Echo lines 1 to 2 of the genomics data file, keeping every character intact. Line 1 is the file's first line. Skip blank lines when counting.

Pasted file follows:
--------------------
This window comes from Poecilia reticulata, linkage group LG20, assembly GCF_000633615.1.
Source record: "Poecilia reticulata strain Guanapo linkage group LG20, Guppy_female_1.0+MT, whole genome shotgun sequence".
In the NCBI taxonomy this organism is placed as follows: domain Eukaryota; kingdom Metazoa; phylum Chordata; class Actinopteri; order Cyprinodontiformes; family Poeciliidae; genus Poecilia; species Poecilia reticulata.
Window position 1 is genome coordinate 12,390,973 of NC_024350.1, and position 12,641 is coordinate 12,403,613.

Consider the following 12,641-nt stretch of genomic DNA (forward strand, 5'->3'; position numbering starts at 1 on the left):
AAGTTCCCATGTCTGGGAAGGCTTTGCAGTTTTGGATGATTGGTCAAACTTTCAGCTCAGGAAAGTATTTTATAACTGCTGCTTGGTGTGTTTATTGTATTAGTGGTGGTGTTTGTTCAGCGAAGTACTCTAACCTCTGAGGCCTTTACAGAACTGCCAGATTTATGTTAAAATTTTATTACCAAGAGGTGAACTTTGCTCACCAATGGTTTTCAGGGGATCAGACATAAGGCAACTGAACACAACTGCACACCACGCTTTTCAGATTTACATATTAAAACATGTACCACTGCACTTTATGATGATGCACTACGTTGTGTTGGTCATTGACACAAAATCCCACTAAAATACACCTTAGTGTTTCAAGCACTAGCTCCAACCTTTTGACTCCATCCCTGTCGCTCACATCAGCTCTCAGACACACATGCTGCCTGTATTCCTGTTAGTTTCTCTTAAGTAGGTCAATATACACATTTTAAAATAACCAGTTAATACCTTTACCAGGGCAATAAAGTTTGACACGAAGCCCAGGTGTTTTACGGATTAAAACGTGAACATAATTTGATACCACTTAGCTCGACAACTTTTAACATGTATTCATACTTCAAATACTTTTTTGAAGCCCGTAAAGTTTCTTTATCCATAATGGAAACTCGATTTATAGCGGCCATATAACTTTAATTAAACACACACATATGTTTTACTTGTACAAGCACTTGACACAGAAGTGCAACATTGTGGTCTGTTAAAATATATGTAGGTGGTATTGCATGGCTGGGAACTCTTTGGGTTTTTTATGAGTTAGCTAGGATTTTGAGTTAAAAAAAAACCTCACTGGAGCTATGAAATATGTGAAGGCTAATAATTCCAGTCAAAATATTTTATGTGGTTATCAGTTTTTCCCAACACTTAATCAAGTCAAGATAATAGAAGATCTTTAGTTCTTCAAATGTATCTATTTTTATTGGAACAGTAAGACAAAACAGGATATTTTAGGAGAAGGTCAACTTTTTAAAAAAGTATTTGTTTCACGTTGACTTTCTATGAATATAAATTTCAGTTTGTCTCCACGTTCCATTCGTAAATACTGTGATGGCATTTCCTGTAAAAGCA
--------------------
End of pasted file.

This window comes from Poecilia reticulata, linkage group LG20, assembly GCF_000633615.1.
Source record: "Poecilia reticulata strain Guanapo linkage group LG20, Guppy_female_1.0+MT, whole genome shotgun sequence".